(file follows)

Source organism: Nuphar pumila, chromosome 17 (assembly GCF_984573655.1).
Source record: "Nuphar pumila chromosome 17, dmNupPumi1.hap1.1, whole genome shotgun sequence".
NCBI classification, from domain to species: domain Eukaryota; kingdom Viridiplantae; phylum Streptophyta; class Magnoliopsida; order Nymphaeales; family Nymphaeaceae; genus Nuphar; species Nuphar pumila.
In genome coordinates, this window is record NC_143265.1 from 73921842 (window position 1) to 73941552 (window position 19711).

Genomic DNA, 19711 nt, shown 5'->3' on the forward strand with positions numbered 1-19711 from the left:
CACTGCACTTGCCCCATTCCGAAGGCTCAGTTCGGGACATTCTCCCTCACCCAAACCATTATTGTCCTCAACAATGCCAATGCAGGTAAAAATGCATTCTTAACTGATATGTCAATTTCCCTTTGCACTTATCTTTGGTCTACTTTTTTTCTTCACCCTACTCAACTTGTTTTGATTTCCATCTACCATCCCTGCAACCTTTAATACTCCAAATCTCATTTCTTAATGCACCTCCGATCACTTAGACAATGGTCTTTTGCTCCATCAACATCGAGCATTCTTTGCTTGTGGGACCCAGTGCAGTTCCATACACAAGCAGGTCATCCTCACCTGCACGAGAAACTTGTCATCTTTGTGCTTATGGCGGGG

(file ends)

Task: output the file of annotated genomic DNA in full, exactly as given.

Source organism: Nuphar pumila, chromosome 17 (assembly GCF_984573655.1).
Source record: "Nuphar pumila chromosome 17, dmNupPumi1.hap1.1, whole genome shotgun sequence".
NCBI classification, from domain to species: domain Eukaryota; kingdom Viridiplantae; phylum Streptophyta; class Magnoliopsida; order Nymphaeales; family Nymphaeaceae; genus Nuphar; species Nuphar pumila.
In genome coordinates, this window is record NC_143265.1 from 73921842 (window position 1) to 73941552 (window position 19711).

Genomic DNA, 19711 nt, shown 5'->3' on the forward strand with positions numbered 1-19711 from the left:
CACTGCACTTGCCCCATTCCGAAGGCTCAGTTCGGGACATTCTCCCTCACCCAAACCATTATTGTCCTCAACAATGCCAATGCAGGTAAAAATGCATTCTTAACTGATATGTCAATTTCCCTTTGCACTTATCTTTGGTCTACTTTTTTTCTTCACCCTACTCAACTTGTTTTGATTTCCATCTACCATCCCTGCAACCTTTAATACTCCAAATCTCATTTCTTAATGCACCTCCGATCACTTAGACAATGGTCTTTTGCTCCATCAACATCGAGCATTCTTTGCTTGTGGGACCCAGTGCAGTTCCATACACAAGCAGGTCATCCTCACCTGCACGAGAAACTTGTCATCTTTGTGCTTATGGCGGGG